Me, myself & I

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Construction of the self is central to our existence and our identity is constantly evolving. The person you are now may not be the person you end up becoming. Sociologist Charles Cooley defines identity, or self, as learning to see ourselves as others do. The Oxford dictionary characterises the self as ‘the unique attributes and interests that distinguish us from one another’. How have the different versions of the self changed over time? What are the key influences on our identity? How do you view yourself?

A version of the self that is prevalent in the 21st century is narcissism, which has created a shift from collectivism to individualism. Social Philosopher Anne Manne recently drew parallels between narcissists, adulterers, cosmetic surgery fanatics and gym junkies. Manne discusses high self esteem as a mask for insecurity and pursuit of attention and argues narcissists lack a distinct sense of empathy. While some self confidence is definitely viewed as healthy, when a disregard for fellow citizens prevails it creates anti-social behaviour. Psychologists Delroy Paulhus and Kevin Williams define narcissists as vindictive, self-promoting, emotionally cold, deceitful and aggressive. Consider the impact on social cohesion of a society largely comprised of narcissists.

Givers or takers

Manne dictates the need for a shift from the pursuit of attention to giving attention, with the former evidenced by a recent Harvard study of youth with 80% primarily valuing achievement and 20% primarily valuing caring for others. Is a healthy focus on oneself vital before you can help others? If achievement were a central focus for all would less care be required as the majority of citizens would be financially and intellectually empowered? Examples of the inherently selfish culture visible today include the amount of nursing homes that occupy people who are never visited by their children and the proportion of citizens of wealthier postcodes that donate less to charity than those living in poorer ones. Dr Jeremy Moss reinforces that inequality of wealth provides an unfair advantage to many social actors which seemingly enables corporations to influence politicians. This in turn can lead to better health, educational and employment outcomes for the wealthy, thus impacting one’s discovery of a sense of self.

Me inc.

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The rise of digital media has contributed to an influx in personal blogs and cleverly crafted social media pages focusing on the ‘ideal’ self. Manne discusses social media as ‘a platform for selfish individualism, hyper competitive capitalism and a megaphone for narcissistic qualities’. The digital age has provided a platform to communicate, however it has also increased consumption of information which impacts our identity. New Philosopher editor Antonia Case recounts Neil Postman’s theory of ‘Technopoly – the surrender of culture to technology’ which highlights people’s needs of being continually on a quest to access information. The abundance of ubiquitous information has undoubtedly shaped the identities of citizens today; children in primary school are now educated about concepts thought to be irrelevant at that age not more than a decade ago. Digital media is perhaps inevitable and rather than trying to disarm the automaton it is, citizens should rely on it for constructive purposes such as education and communicating with loved ones across borders.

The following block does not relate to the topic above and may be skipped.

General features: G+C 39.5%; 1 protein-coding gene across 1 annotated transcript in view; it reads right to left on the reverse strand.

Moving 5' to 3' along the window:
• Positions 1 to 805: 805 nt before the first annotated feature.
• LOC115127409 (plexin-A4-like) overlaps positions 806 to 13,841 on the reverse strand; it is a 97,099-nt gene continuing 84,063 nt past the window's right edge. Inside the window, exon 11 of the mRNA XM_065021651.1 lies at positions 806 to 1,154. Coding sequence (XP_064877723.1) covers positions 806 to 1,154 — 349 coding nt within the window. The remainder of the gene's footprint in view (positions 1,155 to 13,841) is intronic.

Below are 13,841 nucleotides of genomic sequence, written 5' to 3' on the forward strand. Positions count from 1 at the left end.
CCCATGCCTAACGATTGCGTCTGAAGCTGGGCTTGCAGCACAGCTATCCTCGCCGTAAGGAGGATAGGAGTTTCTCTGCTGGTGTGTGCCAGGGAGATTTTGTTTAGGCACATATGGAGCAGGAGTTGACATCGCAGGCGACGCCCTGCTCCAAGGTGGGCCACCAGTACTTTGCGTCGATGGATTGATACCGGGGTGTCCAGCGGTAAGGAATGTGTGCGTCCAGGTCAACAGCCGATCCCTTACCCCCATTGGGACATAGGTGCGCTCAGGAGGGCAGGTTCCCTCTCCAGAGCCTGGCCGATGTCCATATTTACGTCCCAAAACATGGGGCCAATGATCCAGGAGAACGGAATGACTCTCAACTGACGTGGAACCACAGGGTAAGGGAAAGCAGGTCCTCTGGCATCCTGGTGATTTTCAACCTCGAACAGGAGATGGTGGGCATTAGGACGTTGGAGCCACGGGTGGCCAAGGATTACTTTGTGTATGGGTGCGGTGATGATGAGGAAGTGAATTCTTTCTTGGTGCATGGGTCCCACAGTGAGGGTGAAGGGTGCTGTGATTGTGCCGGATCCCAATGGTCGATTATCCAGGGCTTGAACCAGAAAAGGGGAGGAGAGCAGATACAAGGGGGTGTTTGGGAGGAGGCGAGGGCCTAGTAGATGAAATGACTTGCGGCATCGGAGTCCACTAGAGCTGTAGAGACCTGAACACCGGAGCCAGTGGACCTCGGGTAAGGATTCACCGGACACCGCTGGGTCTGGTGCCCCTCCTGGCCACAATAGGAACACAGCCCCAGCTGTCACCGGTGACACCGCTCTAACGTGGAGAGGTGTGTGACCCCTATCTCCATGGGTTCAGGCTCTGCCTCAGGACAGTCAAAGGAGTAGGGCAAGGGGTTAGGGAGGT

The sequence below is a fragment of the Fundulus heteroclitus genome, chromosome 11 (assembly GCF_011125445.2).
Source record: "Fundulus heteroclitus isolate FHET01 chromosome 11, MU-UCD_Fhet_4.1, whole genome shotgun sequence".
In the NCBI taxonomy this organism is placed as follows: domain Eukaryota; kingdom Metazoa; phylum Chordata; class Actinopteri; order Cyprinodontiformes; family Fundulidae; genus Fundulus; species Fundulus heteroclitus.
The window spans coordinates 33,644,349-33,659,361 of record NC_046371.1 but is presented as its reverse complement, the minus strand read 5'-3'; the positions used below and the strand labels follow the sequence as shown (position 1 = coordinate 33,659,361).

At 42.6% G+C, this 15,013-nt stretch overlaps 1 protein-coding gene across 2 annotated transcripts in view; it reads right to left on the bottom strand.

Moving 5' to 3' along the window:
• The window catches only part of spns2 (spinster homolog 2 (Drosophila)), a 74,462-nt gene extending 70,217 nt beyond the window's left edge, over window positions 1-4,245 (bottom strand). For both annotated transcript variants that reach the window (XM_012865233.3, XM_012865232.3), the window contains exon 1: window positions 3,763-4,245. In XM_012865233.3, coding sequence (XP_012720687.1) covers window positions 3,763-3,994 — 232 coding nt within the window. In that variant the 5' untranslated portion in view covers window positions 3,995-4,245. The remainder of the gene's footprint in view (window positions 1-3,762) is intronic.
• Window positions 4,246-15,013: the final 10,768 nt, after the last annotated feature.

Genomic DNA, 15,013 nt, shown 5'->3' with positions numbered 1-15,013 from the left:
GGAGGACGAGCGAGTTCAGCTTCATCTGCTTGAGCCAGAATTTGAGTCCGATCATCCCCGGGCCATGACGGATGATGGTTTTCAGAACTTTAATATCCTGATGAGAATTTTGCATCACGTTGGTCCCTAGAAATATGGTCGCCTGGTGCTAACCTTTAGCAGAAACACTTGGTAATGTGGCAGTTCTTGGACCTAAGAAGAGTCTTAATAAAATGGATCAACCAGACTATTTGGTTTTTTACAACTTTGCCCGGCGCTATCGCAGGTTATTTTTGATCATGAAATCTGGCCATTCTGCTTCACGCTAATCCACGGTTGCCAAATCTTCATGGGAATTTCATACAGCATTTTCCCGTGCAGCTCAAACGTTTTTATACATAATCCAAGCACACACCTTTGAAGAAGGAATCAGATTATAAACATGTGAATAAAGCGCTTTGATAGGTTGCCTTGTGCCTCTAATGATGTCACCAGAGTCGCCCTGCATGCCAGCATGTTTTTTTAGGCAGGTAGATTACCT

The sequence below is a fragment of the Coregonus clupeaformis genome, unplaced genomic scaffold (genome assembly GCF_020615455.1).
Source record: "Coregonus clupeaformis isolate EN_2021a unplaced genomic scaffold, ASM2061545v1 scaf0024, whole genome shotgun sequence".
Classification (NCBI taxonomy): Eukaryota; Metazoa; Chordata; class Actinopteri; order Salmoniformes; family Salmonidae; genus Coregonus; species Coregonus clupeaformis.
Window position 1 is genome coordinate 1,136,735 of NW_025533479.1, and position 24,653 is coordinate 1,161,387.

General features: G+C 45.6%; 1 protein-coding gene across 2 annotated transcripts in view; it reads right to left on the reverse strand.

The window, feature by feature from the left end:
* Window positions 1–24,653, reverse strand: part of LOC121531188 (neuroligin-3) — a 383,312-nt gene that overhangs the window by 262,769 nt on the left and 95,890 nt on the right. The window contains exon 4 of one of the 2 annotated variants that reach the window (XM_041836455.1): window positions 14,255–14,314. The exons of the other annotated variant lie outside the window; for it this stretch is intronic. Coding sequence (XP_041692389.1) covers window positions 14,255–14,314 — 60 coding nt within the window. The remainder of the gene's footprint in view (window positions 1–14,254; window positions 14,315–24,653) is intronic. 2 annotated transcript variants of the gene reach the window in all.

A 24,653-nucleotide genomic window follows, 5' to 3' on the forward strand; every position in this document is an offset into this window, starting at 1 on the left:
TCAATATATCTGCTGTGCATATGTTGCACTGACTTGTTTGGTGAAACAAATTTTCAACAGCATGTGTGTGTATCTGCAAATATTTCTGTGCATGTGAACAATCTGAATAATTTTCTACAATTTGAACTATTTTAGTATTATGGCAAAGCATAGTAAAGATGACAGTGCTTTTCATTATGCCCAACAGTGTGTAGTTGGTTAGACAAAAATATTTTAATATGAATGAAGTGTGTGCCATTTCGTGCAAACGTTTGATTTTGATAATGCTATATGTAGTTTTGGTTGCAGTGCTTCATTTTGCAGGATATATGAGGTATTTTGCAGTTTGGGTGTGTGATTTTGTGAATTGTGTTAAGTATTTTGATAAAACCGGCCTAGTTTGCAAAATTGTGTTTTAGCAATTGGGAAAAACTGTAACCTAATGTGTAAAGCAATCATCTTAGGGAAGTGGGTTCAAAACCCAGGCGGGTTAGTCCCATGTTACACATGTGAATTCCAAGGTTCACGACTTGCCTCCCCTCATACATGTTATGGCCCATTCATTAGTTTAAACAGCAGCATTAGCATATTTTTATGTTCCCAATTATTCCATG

Philosopher Flora Michaels discusses the dominant cultural stories of different eras and their influence on selfhood and ones broader perception of who we are and who we want to be. For example, in the 16th Century the dominant cultural story was religious, however, now it is economic. Prior eras and some cultures today are of the collectivist notion that family, tradition, custom and caring for others reign supreme. The modern self is more individualistic focusing on the pursuit of happiness through self-indulgence. For example, working long hours to increase living standards and to also provide an abundance of pleasures such as eating out, holidays and shopping.

The self is also influenced by plans and goals. Case discusses the notion of seeking, ‘planning the next big thing, the latest business idea, money making scheme, dinner party, overseas trip or property purchase’. Interestingly, people are convinced that once they marry the one they love, buy a house and have a family it will be the end of seeking. Philosopher Patrick Stokes asks the question, ‘are we just a story? Are people getting married to live out a love story?’ However, this is not so and the search is replaced. Seeking via the internet is largely unproductive, people could harness this motivation to seek to ‘write operas, learn languages, paint and sing’. It is evident that those who self destruct are lacking the ability financial or otherwise to set goals and achieve them.

Globally acclaimed psychology professor Kenneth Gergen explains that we come to know who we are in different relationships in different ways and by undertaking different activities. He emphasises that “what we are doing right now is only a slice of what we are capable of.” The power of the mind is underestimated and so too is its ability to allow us to maximise our potential. Gergen discusses a need for people to break down ‘solidified realities’ so people bring about positive change for their society, families and people around them. Sharing good practices, peacemaking in communities, community building and flattening organisations creates collaboration. Gergen’s point reinforces Cooley’s earlier notion that the self is continually evolving, always growing and forever changing.